Contact Us

The Nativity of St John the Baptist (Questionaire))

18 June, 2012

June 24th 2012

This week none of our regular resources for material were unavailable to us. Sorry about that!  (Instead, at the bottom of this page we offer two donated meditations.

Narmal Service, we hope,  will be resumed next week.

At Catholic Ireland.Net, we face the challenge of daily producing new material for our visotors. As time goes and financing and staff decreases our remaing staff are under increasing workload pressure.

This particular Homiletic Resource Section is made available on a weekly basis. We are not sure whether it is a valued and valuable resource or not really worth the effort. This is our puzzlement. You can help us with this.


img 5201

If you think this is service is should be continued or modified please take the time and let us know by sending us a very brief few words of response. Email them to: [email protected] answering the following queries

1. Yes, (it is worth continuing)/ No (Drop it)

1. Should be modified/ Should not be modified

3. If your answer is Yes and Should be modifed. (In what way would you suggest?)

Thank you for your time, attention, patience and support.



2 Brief meditations on the Nativity of St John the Baptist:

1. By the fourth century there was an almost universal celebration of John the Baptist in the liturgical calendars of the Churches. Many churches were dedicated to him. Among them was the baptismal chapel of the Lateran Basilica in Rome and eventually the basilica itself The eventual fixing of this date for the celebration of his birth seems to rest upon Gabriel’s announcement to Mary (the Annunciation, March 25) that Elizabeth, John’s mother, was already six months with child.

Inspired by the strict parallelism which Luke establishes between Jesus and the Baptist in the infancy narrative, the liturgy delights in celebrating two births: the birth of the Messiah at the winter nter solstice and the birth of his precursor at the summer solstice. This in itself speaks eloquently of John’s importance.

His is a strange destiny. It is characterized by rigorous asceticism to which he joins an intense spiritual happiness. “He will never drink wine or strong drink” (Luke 1:15), 5), yet twice in his life he greets the Lord with joy: in his mother’s womb, and, when, as an adult, he points out the Messiah. Between these two moments, he is the voice crying ng in n the desert.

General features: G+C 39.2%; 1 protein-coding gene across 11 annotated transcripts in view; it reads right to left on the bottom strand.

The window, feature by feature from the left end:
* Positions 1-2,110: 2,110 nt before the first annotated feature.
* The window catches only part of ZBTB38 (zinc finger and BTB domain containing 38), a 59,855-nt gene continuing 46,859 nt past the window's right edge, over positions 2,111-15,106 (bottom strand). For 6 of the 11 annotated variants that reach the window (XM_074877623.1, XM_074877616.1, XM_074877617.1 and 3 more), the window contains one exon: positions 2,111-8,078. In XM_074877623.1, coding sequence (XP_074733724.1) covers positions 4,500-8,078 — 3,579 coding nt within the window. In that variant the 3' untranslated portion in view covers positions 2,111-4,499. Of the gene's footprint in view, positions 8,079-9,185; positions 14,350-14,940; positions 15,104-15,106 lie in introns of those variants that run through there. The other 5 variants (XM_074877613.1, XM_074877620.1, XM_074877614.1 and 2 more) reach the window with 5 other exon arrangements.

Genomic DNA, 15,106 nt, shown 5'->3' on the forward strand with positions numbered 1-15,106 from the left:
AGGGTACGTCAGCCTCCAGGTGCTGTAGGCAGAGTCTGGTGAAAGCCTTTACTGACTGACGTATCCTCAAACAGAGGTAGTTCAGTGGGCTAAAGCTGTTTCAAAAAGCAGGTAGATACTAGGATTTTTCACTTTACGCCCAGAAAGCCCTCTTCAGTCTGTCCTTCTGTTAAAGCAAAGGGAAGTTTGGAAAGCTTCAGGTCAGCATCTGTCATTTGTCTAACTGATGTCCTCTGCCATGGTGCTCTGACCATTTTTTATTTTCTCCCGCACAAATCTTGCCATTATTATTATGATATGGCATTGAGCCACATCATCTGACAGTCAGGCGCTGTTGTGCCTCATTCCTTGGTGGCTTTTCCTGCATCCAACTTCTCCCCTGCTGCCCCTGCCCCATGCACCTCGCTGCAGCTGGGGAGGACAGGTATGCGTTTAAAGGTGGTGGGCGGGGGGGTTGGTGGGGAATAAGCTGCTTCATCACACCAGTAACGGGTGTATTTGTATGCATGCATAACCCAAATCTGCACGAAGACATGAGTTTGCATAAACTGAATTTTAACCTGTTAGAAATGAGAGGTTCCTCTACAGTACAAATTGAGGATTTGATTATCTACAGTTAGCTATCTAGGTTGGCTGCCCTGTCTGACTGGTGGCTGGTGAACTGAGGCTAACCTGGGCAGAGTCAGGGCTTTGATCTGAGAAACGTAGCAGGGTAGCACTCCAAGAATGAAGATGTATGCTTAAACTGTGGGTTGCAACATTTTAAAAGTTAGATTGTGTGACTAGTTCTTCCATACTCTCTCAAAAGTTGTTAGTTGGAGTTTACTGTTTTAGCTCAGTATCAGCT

Tradition sees the desert as the place where God speaks to the heart of his people but also as the dwelling place of evil. It is from this solitary place of spiritual combat, the desert bordering the Jordan, that John appears “with the spirit and the power of Elijah” (Luke 7:17). By his word of fire and his baptism with water, he must call the children of the covenant back to the Lord their God. John is not only the fiery preacher of judgement. He appears as the friend who leads the bride to the bridegroom and then withdraws. He relentlessly directs hearts toward Jesus. Then he seeks to decrease so that the other may increase. Thus is the servant conformed to his master.

2. Today’s Reading from the Gospel of Luke provides us with information regarding the birth of John the Baptist. When Elizabeth, the mother of John, gave birth to her son, the fulfillment of time had arrived. The last prophet had been sent by God. What was unique about this prophet is that while others spoke of the coming Messiah, John the Baptist personally knew the Messiah.

Because of the “old age of Elizabeth,” no one would have expected her to bear a child. In view of this, the neighbours and relatives saw this as a “great mercy to her.” Rarely does the Holy Bible use the word “great” unless something extraordinary is about to happen. When the neighbours and relatives of Elizabeth spoke of the “great mercy” that God had shown towards her, they were revealing God’s redemptive acts.

It must be remembered that the angel Gabriel had appeared to Zachariah and told him that his wife would bear a son who must be named John. Because Zachariah, being of old age, did not believe Gabriel, he became mute and was to remain so until the fulfilment of this prophecy. When Zachariah wrote on the tablet, three things became obvious. The prophecy that Elizabeth would bear a child was fulfilled. The prophecy that the child would be called John was fulfilled. And the prophecy that Zachariah would be able to speak again was fulfilled at that moment.

We may not be prophets. But we are still called to testify to the Light. We are called to testify as to what Jesus did for us. And we are called to testify as to what Jesus has done for the world by promoting His message of salvation.

This week, each and everyone of us should take a moment to assess the status of this Christian obligation. Have we answered God’s call to preach the good news? Those who have yet to do so, we members of the Parish join our prayers for the Holy Spirit to guide you in your callings. May the grace of God be with all of you.

Adapted from Catholic Doors Ministry